A Cambridge scientist named Sergei Skorobogatov recently released a report stating that a large number of sensitive military and government machines include chips that contain physical, hardcoded backdoor access. This report stirred up a bit of controversy, inciting the Errata Security blog to respond with an attempt to debunk Skorobogatov's papers.

Skorobogatov's research indicates a common electronic element called a field programmable gate array (FPGA) often includes deliberately placed vectors for reprogramming that persist after the hardware ships. Skorobogatov's papers claim that, by using these chips, military hardware ranging from weapons systems to nuclear power plants could be disabled with a virus that exploits these backdoors.

military hardware ranging from weapons systems to nuclear power plants could be disabled with a virus that exploits these backdoors

Errata Security rebukes this conclusion by arguing that these backdoors are more commonly known as debugging interfaces. Manufacturers often just physically disconnect these debugging avenues rather than design them out of chips after development as a cost saving measure. This means that these interfaces could be exploited by physically reconnecting the pins, which is a technique commonly used to hack consumer electronics. For example, hackers on the XDA-Developers forums modified the original Galaxy S and its variants to expose JTAG flashing mechanisms. Even a specific generation of the Xbox 360 was exploited this way.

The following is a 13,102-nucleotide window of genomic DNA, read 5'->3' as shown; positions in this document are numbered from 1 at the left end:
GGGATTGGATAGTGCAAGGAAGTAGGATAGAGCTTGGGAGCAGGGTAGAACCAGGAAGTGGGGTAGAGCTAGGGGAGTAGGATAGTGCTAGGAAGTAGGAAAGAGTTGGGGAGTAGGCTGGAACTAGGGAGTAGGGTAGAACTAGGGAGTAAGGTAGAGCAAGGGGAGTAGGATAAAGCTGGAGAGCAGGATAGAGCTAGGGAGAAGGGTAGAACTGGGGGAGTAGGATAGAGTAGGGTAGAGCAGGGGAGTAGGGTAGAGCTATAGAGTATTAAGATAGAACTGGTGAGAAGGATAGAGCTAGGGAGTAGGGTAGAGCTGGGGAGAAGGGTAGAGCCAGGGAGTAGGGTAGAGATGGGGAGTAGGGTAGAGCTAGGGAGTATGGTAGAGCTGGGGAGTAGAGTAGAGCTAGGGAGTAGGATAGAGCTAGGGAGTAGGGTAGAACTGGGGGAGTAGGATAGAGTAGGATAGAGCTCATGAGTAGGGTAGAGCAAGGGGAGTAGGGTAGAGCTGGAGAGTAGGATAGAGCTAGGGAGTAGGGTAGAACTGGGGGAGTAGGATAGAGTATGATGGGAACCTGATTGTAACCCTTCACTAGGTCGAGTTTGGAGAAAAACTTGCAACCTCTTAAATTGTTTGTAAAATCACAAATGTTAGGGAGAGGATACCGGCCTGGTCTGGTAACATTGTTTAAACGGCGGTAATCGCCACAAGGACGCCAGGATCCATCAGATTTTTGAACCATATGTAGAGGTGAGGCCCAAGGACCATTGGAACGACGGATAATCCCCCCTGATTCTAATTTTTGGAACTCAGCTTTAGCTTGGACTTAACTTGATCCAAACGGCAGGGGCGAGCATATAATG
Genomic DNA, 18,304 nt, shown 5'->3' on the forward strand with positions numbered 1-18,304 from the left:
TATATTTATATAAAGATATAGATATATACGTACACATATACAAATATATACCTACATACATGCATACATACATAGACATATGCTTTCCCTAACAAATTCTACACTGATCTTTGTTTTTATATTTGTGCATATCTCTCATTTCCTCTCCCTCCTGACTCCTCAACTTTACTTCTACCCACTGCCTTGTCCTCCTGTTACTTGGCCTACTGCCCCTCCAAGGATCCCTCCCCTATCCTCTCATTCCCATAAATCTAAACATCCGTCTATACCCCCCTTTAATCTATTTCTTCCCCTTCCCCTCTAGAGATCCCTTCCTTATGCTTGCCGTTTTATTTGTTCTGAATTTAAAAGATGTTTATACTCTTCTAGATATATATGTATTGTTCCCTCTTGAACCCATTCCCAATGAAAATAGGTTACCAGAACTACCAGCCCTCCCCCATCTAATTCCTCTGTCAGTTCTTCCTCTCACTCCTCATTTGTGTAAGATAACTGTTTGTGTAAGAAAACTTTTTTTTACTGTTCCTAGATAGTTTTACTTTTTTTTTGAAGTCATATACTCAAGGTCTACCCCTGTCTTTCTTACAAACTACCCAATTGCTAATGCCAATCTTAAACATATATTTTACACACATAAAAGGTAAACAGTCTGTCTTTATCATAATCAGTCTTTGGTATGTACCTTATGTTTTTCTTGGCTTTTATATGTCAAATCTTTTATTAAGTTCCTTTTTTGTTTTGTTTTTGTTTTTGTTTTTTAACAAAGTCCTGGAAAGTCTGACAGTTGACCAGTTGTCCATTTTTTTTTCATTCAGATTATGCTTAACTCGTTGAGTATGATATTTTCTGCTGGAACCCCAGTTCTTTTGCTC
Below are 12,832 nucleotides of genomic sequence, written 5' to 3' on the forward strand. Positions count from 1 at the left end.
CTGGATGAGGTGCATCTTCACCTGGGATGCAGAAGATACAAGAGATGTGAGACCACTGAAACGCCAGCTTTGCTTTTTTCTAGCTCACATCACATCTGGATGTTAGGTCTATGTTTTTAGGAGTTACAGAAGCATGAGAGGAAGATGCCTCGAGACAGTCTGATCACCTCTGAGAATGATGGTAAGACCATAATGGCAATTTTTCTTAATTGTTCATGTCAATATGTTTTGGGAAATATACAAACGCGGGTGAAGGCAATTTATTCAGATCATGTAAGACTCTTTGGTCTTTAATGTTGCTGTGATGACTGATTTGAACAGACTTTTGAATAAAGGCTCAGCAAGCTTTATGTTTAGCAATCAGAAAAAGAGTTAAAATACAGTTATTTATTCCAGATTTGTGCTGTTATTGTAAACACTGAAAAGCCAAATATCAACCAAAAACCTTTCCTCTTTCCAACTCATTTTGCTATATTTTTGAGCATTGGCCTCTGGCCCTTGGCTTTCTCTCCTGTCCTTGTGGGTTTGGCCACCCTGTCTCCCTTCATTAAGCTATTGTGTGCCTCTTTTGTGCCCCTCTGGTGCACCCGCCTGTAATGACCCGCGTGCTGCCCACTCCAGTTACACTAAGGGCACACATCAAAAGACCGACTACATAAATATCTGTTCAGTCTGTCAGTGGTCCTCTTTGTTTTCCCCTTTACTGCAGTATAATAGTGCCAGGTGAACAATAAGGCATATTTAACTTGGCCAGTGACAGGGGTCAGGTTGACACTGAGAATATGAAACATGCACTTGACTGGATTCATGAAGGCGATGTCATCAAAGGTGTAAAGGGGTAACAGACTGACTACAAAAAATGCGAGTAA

While most of these debugging interfaces are likely left in due to time and budget constraints, Skorobogatov's research does have a point — leaving unexplored control vectors in embedded hardware could leave it open to hacking.